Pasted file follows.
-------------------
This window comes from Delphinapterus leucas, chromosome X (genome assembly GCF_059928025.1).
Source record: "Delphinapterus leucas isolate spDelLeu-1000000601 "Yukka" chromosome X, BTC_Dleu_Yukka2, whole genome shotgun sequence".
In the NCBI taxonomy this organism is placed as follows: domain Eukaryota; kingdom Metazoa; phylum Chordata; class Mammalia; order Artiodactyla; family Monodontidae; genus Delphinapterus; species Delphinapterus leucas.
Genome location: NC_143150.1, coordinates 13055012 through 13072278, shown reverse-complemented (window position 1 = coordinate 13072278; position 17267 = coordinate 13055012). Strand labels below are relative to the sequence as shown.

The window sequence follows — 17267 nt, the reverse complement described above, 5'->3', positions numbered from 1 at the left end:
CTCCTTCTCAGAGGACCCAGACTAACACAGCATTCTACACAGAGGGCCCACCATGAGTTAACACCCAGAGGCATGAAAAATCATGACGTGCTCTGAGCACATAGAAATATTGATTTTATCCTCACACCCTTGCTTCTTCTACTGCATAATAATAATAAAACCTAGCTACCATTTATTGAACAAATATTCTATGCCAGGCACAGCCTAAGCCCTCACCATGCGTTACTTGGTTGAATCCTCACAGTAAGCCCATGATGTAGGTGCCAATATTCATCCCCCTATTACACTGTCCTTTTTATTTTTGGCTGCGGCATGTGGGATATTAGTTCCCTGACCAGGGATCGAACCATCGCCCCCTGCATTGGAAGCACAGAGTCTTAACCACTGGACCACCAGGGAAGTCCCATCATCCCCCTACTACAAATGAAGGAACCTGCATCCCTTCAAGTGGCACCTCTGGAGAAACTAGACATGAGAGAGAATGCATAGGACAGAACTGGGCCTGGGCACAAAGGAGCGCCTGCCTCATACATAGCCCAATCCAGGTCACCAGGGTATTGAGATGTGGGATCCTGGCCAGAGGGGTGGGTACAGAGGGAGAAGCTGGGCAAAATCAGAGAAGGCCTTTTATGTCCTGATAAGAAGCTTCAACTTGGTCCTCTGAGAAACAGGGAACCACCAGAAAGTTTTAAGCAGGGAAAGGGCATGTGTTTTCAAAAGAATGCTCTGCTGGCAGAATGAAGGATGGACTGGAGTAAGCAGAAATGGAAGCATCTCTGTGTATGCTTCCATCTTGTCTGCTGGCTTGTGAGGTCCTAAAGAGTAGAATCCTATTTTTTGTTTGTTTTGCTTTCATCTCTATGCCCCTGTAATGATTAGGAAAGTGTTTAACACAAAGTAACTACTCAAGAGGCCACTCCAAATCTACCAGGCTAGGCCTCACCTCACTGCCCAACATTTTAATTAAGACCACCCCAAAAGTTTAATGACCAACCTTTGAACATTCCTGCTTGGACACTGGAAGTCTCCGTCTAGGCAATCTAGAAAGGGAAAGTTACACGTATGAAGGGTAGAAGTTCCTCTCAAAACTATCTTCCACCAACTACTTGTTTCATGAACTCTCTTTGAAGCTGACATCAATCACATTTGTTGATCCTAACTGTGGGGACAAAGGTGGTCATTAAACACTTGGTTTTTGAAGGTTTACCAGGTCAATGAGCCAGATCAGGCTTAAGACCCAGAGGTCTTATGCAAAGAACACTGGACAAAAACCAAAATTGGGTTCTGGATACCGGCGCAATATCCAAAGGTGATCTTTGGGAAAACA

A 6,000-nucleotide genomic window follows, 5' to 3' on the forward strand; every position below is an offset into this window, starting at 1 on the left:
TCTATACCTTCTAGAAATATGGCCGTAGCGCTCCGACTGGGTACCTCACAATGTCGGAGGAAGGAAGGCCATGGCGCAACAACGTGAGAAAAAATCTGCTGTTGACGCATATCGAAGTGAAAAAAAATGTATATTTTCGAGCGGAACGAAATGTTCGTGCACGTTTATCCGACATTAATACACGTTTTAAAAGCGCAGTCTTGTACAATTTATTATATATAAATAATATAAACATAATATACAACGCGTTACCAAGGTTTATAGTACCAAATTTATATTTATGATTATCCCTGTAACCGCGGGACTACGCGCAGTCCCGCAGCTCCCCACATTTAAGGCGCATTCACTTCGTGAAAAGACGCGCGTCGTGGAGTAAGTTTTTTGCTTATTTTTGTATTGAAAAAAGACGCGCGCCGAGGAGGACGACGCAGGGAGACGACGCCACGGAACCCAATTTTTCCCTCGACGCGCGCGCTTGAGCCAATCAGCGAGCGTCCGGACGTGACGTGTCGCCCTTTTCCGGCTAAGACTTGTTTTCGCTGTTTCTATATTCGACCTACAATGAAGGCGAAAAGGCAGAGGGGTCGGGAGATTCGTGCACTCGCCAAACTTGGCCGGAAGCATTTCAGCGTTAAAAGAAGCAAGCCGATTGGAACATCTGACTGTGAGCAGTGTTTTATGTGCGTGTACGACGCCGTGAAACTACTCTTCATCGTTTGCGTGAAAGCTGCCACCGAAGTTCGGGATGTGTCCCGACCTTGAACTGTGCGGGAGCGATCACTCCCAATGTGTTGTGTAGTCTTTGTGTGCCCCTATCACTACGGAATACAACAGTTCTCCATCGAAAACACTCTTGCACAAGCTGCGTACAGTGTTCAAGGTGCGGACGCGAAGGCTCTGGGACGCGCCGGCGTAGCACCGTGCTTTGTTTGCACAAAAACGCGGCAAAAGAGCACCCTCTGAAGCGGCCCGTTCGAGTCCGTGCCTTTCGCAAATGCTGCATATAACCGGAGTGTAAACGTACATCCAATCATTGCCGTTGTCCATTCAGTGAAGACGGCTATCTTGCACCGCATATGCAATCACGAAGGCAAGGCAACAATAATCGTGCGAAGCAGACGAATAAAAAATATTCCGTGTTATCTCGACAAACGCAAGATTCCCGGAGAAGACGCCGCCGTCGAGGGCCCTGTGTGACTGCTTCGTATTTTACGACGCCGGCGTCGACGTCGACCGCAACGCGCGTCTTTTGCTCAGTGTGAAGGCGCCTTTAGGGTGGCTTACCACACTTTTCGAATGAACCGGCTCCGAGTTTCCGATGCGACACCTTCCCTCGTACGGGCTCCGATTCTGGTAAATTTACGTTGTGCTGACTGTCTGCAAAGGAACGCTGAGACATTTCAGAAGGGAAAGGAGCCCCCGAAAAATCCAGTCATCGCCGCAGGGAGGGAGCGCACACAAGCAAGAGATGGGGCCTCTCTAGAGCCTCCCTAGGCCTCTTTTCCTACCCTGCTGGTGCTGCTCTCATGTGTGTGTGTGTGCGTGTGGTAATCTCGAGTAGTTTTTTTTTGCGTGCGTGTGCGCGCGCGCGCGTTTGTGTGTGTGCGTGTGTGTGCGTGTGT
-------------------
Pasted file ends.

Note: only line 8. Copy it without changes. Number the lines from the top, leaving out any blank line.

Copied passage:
TCTATACCTTCTAGAAATATGGCCGTAGCGCTCCGACTGGGTACCTCACAATGTCGGAGGAAGGAAGGCCATGGCGCAACAACGTGAGAAAAAATCTGCTGTTGACGCATATCGAAGTGAAAAAAAATGTATATTTTCGAGCGGAACGAAATGTTCGTGCACGTTTATCCGACATTAATACACGTTTTAAAAGCGCAGTCTTGTACAATTTATTATATATAAATAATATAAACATAATATACAACGCGTTACCAAGGTTTATAGTACCAAATTTATATTTATGATTATCCCTGTAACCGCGGGACTACGCGCAGTCCCGCAGCTCCCCACATTTAAGGCGCATTCACTTCGTGAAAAGACGCGCGTCGTGGAGTAAGTTTTTTGCTTATTTTTGTATTGAAAAAAGACGCGCGCCGAGGAGGACGACGCAGGGAGACGACGCCACGGAACCCAATTTTTCCCTCGACGCGCGCGCTTGAGCCAATCAGCGAGCGTCCGGACGTGACGTGTCGCCCTTTTCCGGCTAAGACTTGTTTTCGCTGTTTCTATATTCGACCTACAATGAAGGCGAAAAGGCAGAGGGGTCGGGAGATTCGTGCACTCGCCAAACTTGGCCGGAAGCATTTCAGCGTTAAAAGAAGCAAGCCGATTGGAACATCTGACTGTGAGCAGTGTTTTATGTGCGTGTACGACGCCGTGAAACTACTCTTCATCGTTTGCGTGAAAGCTGCCACCGAAGTTCGGGATGTGTCCCGACCTTGAACTGTGCGGGAGCGATCACTCCCAATGTGTTGTGTAGTCTTTGTGTGCCCCTATCACTACGGAATACAACAGTTCTCCATCGAAAACACTCTTGCACAAGCTGCGTACAGTGTTCAAGGTGCGGACGCGAAGGCTCTGGGACGCGCCGGCGTAGCACCGTGCTTTGTTTGCACAAAAACGCGGCAAAAGAGCACCCTCTGAAGCGGCCCGTTCGAGTCCGTGCCTTTCGCAAATGCTGCATATAACCGGAGTGTAAACGTACATCCAATCATTGCCGTTGTCCATTCAGTGAAGACGGCTATCTTGCACCGCATATGCAATCACGAAGGCAAGGCAACAATAATCGTGCGAAGCAGACGAATAAAAAATATTCCGTGTTATCTCGACAAACGCAAGATTCCCGGAGAAGACGCCGCCGTCGAGGGCCCTGTGTGACTGCTTCGTATTTTACGACGCCGGCGTCGACGTCGACCGCAACGCGCGTCTTTTGCTCAGTGTGAAGGCGCCTTTAGGGTGGCTTACCACACTTTTCGAATGAACCGGCTCCGAGTTTCCGATGCGACACCTTCCCTCGTACGGGCTCCGATTCTGGTAAATTTACGTTGTGCTGACTGTCTGCAAAGGAACGCTGAGACATTTCAGAAGGGAAAGGAGCCCCCGAAAAATCCAGTCATCGCCGCAGGGAGGGAGCGCACACAAGCAAGAGATGGGGCCTCTCTAGAGCCTCCCTAGGCCTCTTTTCCTACCCTGCTGGTGCTGCTCTCATGTGTGTGTGTGTGCGTGTGGTAATCTCGAGTAGTTTTTTTTTGCGTGCGTGTGCGCGCGCGCGCGTTTGTGTGTGTGCGTGTGTGTGCGTGTGT